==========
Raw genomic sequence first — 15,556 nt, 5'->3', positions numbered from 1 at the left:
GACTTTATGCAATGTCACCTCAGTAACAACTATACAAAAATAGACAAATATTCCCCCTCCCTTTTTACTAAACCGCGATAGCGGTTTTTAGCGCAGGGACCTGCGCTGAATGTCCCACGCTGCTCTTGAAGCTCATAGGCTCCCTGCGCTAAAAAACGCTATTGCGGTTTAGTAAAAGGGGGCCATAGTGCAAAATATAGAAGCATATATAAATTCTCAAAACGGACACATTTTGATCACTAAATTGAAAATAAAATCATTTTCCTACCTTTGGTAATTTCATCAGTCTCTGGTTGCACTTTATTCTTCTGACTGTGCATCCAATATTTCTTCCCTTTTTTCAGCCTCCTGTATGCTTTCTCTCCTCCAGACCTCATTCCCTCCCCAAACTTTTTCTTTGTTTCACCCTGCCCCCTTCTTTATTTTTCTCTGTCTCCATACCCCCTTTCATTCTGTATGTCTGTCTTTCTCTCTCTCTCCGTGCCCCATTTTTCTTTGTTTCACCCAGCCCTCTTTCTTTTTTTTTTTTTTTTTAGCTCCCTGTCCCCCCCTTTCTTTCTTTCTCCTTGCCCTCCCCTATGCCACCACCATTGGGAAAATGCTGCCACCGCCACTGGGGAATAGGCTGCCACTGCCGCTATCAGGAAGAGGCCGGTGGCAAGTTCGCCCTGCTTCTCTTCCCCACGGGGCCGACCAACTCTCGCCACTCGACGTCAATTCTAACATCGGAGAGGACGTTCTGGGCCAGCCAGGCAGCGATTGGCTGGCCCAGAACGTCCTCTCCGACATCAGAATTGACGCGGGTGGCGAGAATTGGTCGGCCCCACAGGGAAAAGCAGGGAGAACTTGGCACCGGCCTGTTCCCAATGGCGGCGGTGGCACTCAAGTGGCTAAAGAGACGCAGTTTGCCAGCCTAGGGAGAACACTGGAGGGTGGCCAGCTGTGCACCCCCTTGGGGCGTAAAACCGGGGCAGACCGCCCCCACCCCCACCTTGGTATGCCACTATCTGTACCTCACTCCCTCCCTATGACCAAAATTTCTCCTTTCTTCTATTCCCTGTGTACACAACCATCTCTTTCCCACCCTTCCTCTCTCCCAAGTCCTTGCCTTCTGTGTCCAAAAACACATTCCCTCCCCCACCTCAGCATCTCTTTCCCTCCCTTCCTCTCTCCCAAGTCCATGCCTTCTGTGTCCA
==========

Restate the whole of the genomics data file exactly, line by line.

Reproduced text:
Raw genomic sequence first — 15,556 nt, 5'->3', positions numbered from 1 at the left:
GACTTTATGCAATGTCACCTCAGTAACAACTATACAAAAATAGACAAATATTCCCCCTCCCTTTTTACTAAACCGCGATAGCGGTTTTTAGCGCAGGGACCTGCGCTGAATGTCCCACGCTGCTCTTGAAGCTCATAGGCTCCCTGCGCTAAAAAACGCTATTGCGGTTTAGTAAAAGGGGGCCATAGTGCAAAATATAGAAGCATATATAAATTCTCAAAACGGACACATTTTGATCACTAAATTGAAAATAAAATCATTTTCCTACCTTTGGTAATTTCATCAGTCTCTGGTTGCACTTTATTCTTCTGACTGTGCATCCAATATTTCTTCCCTTTTTTCAGCCTCCTGTATGCTTTCTCTCCTCCAGACCTCATTCCCTCCCCAAACTTTTTCTTTGTTTCACCCTGCCCCCTTCTTTATTTTTCTCTGTCTCCATACCCCCTTTCATTCTGTATGTCTGTCTTTCTCTCTCTCTCCGTGCCCCATTTTTCTTTGTTTCACCCAGCCCTCTTTCTTTTTTTTTTTTTTTTTAGCTCCCTGTCCCCCCCTTTCTTTCTTTCTCCTTGCCCTCCCCTATGCCACCACCATTGGGAAAATGCTGCCACCGCCACTGGGGAATAGGCTGCCACTGCCGCTATCAGGAAGAGGCCGGTGGCAAGTTCGCCCTGCTTCTCTTCCCCACGGGGCCGACCAACTCTCGCCACTCGACGTCAATTCTAACATCGGAGAGGACGTTCTGGGCCAGCCAGGCAGCGATTGGCTGGCCCAGAACGTCCTCTCCGACATCAGAATTGACGCGGGTGGCGAGAATTGGTCGGCCCCACAGGGAAAAGCAGGGAGAACTTGGCACCGGCCTGTTCCCAATGGCGGCGGTGGCACTCAAGTGGCTAAAGAGACGCAGTTTGCCAGCCTAGGGAGAACACTGGAGGGTGGCCAGCTGTGCACCCCCTTGGGGCGTAAAACCGGGGCAGACCGCCCCCACCCCCACCTTGGTATGCCACTATCTGTACCTCACTCCCTCCCTATGACCAAAATTTCTCCTTTCTTCTATTCCCTGTGTACACAACCATCTCTTTCCCACCCTTCCTCTCTCCCAAGTCCTTGCCTTCTGTGTCCAAAAACACATTCCCTCCCCCACCTCAGCATCTCTTTCCCTCCCTTCCTCTCTCCCAAGTCCATGCCTTCTGTGTCCA